How WeCare Supported this Local Non-Profit’s Mural Project
IntelyCare understands the value of community building, which is why we strive to not only make new connections, but support those that our corporate staff and clinicians have already made in their own communities.
In the fall of 2021, we piloted WeCare, a program designed to identify and support organizations that our corporate staff and IntelyPros are already involved in. The idea was to provide micro-grants of $500 each to small projects across several communities in order to inform a larger community support effort.
One of the fantastic community organizations that surfaced as a result of this effort was Raw Art Works, aka RAW, based in Lynn, Massachusetts. RAW believes that all kids should be seen and heard and that everyone has a story to tell. Their programs serve youth in grades 4 – 12, and provides them with safe spaces to authentically express themselves through art.
By grounding its programming in art therapy practices, RAW leverages the power of art to help make sense of what is going on in the lives of their youth. Projects and methods vary greatly, but the underlying theme is to use creative tools to support healthy growth.
Below, we interview Cindy Sous, Product Design Manager at IntelyCare, who is an alum and current board member of RAW. We also share an overview of the project that Cindy’s WeCare microgrant supported.
IntelyCare: Thank you for applying for a WeCare microgrant on behalf of RAW and for sitting down with us to chat about what community means to you, how you’re building it in your own life, and how RAW fits into that big picture. We’re excited to learn more about you and the project that was funded by the microgrant! Let’s jump right in.
Can you tell us a bit about your connection to RAW and how it has helped you build community in your own life?
Cindy: When I was in high school, I was a part of a couple different groups at RAW. After graduating college and building my professional career, I began volunteering to give back to RAW, eventually joining as a board member.
One of the things I felt helped me build stronger relationships within the community was learning how to make connections on a deeper level. The “They Look Like Me (TLLM)” series, “Courageous Conversations,” and the prompts in each group all require a level of vulnerability. RAW makes a genuine effort to get to the root of the question, “How are you really feeling?” and provides spaces where you can lean into your inner voice more. It has been refreshing to be able to share my story with others and to hear the stories of others who are much different from mine.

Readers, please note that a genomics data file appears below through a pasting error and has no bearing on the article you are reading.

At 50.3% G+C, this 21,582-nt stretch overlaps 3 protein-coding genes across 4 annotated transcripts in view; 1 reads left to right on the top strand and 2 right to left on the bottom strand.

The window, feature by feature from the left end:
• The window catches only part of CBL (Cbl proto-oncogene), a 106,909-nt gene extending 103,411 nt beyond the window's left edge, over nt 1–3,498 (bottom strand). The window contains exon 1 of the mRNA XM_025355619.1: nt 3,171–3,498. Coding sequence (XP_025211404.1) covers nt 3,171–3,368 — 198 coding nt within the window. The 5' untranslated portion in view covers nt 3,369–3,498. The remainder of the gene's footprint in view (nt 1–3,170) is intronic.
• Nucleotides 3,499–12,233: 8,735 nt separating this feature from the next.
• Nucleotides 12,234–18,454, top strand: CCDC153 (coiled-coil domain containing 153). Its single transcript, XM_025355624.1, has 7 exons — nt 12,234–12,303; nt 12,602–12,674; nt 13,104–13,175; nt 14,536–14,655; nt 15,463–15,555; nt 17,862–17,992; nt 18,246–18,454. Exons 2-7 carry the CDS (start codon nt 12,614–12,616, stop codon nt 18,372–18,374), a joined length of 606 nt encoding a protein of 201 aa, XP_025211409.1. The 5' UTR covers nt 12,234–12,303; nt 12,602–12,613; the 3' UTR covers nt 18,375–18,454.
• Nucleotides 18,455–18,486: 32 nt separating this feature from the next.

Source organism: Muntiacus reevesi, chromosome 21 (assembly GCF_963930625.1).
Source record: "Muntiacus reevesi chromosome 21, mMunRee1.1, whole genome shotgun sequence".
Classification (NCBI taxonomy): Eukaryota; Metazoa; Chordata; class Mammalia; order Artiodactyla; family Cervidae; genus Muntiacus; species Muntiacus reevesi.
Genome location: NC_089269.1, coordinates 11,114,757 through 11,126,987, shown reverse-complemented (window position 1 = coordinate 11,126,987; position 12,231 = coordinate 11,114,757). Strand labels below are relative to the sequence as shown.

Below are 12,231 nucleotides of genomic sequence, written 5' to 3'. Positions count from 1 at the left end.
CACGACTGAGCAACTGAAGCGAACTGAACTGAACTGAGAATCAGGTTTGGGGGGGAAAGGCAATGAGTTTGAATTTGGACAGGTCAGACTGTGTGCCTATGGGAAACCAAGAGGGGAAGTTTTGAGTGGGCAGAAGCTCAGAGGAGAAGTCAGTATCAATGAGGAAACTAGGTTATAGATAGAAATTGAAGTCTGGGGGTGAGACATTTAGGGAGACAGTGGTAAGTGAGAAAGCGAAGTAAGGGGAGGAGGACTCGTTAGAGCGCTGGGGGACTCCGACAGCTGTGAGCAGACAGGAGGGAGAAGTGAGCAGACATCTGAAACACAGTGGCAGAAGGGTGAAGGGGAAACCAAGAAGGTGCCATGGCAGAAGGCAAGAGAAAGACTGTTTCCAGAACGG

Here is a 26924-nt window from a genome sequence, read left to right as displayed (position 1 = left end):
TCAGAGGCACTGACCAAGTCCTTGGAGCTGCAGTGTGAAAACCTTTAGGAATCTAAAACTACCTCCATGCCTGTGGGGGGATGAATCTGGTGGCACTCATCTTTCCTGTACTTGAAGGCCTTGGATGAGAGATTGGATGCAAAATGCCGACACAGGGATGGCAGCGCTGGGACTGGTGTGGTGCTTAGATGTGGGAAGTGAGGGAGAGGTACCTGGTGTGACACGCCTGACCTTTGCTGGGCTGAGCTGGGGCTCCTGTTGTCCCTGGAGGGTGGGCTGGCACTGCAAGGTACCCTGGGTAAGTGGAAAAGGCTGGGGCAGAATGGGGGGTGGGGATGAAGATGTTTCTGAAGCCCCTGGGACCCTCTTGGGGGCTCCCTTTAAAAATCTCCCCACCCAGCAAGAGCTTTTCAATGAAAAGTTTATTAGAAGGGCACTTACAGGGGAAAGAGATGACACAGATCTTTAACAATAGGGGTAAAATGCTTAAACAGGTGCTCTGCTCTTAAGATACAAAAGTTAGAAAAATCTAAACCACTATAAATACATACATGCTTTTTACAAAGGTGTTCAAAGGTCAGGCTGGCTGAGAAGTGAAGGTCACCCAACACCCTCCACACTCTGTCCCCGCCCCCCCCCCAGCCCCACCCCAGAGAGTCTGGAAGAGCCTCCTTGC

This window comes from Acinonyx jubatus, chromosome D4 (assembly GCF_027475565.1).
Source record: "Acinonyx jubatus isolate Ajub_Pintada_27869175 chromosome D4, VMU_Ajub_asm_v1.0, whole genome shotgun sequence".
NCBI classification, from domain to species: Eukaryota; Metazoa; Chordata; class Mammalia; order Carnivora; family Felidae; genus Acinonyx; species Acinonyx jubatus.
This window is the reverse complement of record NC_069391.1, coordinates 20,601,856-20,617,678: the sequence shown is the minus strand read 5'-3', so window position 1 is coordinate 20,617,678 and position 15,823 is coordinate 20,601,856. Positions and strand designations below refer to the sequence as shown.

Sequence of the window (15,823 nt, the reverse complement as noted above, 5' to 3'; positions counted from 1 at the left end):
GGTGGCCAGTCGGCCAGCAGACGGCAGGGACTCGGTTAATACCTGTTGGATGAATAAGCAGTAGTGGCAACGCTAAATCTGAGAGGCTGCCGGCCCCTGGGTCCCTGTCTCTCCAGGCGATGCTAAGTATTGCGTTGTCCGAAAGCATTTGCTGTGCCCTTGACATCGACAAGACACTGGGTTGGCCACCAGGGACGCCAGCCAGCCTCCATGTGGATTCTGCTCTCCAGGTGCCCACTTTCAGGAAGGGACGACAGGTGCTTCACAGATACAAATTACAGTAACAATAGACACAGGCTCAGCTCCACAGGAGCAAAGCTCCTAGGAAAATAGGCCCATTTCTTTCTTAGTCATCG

IntelyCare: How did you come to be on the board of directors for RAW, and what is your vision for the organization?
Cindy: After graduating college, I began volunteering as a mentor at RAW to help high school seniors through the college application process. I continued to connect with RAW staff about how I could help support the community. I also volunteered to host a design workshop as a guest artist. RAW staff saw my commitment and eventually asked if I would be interested in joining the board.
My vision for the organization is to see RAW grow both in size and perspectives. With newer generations walking through the doors, we need to continue to adapt and constantly rethink, “How can we best support and provide a space for our newer generation to thrive?” I know RAW staff are constantly working towards this goal, but I would love to see how these efforts and perspectives can be extended beyond RAW staff into the board and even into the communities that aren’t currently part of RAW. We have had some conversations and relationships with Lynn Public Schools, but it would be awesome to see how RAW could be more integrated into the schools. I would also love to see more opportunities where RAW can extend to other cities outside of Lynn that also could use more resources. RAW has so much to offer; it would be amazing to see how we could support more kids and get more folks in the community involved.
IntelyCare: We are curious about how to foster better connections between different communities. Do you have any recommendations based on what you have seen work successfully?